LEE COUNTY: Commissioners table EDC loan
The tabling of a $150,000 loan to the Lee County Economic Development Corporation was not, Lee County Commissioners stressed Monday night, a gesture of ill-will.
A decision on approving the loan — which would fund "a path to develop a new public-private economic development organization," including the EDC and Sanford Area Chamber of Commerce — was postponed until the first Lee County Board of Commissioners meeting in November to tighten the legal language in the loan request.
At the request of Lee County Attorney Neil Yarborough, a closed session was added to the commissioners' agenda just before the loan was discussed.
"By no means do we want to slow down this process," Commissioner Amy Dalrymple said. "We'd like to speed it up as much as possible. But, from a legal perspective, we may need to tighten up the loan."
The concern, she said, is lending the EDC funds when the organization will ultimately disband to form the new organization.
"When you are loaning money to one entity and ultimately it is going to be another entity paying you back, you have to have better language," Yarborough said.
Commissioners approved a memorandum of understanding with the EDC, which included the loan for $150,000 to cover the cost of planning the organization and a private sector fundraising effort.
The EDC board voted in September to request the loan from the county, and, according to a letter from Interim EDC Director Crystal Morphis, the EDC requires $30,000 to cover the cost of the fundraising assessment but is requesting the full amount be authorized "to allow the EDC to draw down as needed."
The loan is on a five-year repayment plan, and requests that repayment begin in the fiscal year following the completion of the fundraising campaign.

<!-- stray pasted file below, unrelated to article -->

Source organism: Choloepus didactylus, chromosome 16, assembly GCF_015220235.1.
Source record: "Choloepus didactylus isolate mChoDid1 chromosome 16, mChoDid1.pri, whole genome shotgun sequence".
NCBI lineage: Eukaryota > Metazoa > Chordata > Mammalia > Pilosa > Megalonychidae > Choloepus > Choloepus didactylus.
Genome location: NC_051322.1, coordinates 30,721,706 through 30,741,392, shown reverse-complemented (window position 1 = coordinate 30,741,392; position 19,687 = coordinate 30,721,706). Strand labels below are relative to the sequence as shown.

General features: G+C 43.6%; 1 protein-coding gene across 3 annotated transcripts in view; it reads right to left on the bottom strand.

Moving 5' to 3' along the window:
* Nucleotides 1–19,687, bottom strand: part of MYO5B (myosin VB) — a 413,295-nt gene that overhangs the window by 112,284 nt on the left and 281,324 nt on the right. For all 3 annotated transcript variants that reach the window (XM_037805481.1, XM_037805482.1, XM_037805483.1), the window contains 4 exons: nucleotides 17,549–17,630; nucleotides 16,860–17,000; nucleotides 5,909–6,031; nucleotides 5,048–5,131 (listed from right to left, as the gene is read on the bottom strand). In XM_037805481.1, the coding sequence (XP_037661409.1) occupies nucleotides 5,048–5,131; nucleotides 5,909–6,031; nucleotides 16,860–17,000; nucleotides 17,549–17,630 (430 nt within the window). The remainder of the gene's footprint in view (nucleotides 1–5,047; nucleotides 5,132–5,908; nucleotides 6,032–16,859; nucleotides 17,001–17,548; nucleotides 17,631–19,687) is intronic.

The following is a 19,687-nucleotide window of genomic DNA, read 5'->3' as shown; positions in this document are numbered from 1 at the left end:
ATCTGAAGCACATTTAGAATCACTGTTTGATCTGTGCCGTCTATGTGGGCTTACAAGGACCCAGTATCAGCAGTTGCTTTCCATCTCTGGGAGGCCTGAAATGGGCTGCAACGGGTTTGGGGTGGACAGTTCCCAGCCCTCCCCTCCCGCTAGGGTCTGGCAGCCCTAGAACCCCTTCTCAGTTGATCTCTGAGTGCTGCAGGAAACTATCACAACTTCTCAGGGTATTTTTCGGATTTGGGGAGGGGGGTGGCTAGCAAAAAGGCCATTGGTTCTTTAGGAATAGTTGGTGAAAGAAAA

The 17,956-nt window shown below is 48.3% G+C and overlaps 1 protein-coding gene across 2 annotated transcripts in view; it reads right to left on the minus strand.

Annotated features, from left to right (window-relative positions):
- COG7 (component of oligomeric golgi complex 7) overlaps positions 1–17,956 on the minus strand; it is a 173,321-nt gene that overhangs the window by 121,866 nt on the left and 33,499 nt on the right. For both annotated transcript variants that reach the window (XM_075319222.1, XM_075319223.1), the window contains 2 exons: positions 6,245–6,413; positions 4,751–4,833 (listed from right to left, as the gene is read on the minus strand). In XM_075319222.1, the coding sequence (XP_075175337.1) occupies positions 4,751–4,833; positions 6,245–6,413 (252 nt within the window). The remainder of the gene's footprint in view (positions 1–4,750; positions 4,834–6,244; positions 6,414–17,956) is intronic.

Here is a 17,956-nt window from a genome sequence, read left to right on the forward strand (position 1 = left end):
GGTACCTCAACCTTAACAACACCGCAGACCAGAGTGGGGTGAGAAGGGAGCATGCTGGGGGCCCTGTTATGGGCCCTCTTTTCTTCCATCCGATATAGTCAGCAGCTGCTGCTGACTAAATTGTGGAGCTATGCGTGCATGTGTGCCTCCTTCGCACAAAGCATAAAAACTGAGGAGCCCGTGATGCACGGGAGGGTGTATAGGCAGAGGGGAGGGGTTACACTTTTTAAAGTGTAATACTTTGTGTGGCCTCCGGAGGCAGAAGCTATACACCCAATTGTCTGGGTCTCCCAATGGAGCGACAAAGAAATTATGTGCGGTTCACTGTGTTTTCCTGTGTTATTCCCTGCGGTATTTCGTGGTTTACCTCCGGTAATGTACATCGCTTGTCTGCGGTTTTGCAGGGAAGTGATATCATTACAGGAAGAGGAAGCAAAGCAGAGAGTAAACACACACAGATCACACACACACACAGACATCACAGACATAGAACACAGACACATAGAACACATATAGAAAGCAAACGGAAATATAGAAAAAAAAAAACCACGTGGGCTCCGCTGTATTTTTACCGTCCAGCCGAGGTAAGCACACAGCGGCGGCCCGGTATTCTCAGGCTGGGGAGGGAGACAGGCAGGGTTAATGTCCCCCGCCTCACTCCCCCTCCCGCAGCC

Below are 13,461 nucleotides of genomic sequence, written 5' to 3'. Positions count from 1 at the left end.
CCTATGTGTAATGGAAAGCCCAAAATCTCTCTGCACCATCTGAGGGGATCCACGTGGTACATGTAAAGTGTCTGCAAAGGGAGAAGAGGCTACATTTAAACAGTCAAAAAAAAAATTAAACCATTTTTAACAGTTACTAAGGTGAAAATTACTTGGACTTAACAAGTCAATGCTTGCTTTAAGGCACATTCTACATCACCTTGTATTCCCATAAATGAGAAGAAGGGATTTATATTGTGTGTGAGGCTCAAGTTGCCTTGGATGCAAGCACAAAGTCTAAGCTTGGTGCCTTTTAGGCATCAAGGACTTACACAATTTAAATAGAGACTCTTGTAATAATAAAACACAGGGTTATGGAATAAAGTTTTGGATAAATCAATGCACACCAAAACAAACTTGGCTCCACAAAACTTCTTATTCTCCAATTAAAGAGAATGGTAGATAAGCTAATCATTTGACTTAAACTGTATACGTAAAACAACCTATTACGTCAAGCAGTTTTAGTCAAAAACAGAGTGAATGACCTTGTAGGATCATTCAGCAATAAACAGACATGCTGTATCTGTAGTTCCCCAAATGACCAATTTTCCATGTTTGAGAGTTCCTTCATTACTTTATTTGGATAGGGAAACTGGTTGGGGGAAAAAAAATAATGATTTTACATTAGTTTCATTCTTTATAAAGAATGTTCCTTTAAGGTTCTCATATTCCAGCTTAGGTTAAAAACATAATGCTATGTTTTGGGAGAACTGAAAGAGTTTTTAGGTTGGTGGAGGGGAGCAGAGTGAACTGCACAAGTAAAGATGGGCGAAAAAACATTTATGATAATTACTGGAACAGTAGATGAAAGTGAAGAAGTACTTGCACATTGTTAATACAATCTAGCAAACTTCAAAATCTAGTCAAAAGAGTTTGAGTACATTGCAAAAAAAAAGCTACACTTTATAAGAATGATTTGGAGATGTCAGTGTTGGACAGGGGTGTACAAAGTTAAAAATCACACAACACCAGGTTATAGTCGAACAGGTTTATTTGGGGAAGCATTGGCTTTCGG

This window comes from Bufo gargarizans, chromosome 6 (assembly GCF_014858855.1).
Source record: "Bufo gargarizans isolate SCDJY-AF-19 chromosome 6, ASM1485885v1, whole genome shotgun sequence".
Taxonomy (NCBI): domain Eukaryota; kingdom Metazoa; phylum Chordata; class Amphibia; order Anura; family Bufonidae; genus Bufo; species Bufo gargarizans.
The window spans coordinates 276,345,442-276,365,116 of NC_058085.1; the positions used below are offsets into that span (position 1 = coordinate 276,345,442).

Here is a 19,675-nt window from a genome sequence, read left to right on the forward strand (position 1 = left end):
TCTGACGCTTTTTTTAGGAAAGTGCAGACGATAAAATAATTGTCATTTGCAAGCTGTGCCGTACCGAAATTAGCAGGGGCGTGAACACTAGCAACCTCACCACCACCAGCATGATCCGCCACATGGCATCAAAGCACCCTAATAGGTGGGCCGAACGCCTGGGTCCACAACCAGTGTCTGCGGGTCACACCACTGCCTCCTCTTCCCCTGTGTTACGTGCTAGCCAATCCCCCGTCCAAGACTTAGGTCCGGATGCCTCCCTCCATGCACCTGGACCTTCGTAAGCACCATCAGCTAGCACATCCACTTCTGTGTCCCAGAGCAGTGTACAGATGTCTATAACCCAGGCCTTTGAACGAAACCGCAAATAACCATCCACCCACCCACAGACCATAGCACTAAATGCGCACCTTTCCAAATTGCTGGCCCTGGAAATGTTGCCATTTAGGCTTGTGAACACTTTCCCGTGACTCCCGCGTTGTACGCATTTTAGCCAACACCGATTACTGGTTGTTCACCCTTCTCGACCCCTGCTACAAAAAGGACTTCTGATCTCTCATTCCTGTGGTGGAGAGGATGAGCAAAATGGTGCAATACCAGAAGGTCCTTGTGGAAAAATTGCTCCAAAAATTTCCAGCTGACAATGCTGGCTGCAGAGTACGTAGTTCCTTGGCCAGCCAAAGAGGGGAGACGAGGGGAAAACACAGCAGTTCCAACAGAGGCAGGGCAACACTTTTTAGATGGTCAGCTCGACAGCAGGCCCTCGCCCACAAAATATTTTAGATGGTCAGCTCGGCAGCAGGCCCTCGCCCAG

A steering committee — consisting of local government, business and community leaders — have met monthly to develop the program of work for the new program. During its last meeting, held in early October, steering committee members discussed the goals of the new entity but not the funding, governing or staffing models for the organization.
The fundraising assessment for the joint EDC-Chamber is set to begin in early November.
In other matters, Commissioners:
* Held two public hearings regarding a community transportation grant and an "elderly and disabled" grant application. No one spoke for or against the grants during the two public hearings.
* Approved an agreement between the N.C. Department of Public Safety and Lee County to house misdemeanant offenders at the Lee County Jail to raise, potentially, $50,000. The daily housing fee is $40 per day and supervision is $25 per hour, according to Lee County Jail Capt. Kent Everett.
* Heard a presentation on the county's space needs from Tim Sherman, who conducted the study.
* Appropriated funds for several departments and budget items, including the Lee County Sheriff's Office, the local animal shelter, youth and adult services, emergency-911 services, the Health Department and Cooperative Extension.
* Requested the Lee County Board of Education to apply for two grants targeting safety concerns for elementary and middle schools from the N.C. Department of Public Instruction — and transfer those funds to the county for the Lee County Sheriff's Office School Resource Officers Program.
* Tabled an application from the Lee County Board of Education for $700,000 in lottery proceeds. The money would be used for phase one of the replacement of the air handlers and electric heat at East Lee Middle School. Expected cost is $1.3 million for the full project.
* Removed a hiring freeze, effective Nov. 1, that was enacted after the federal government shutdown.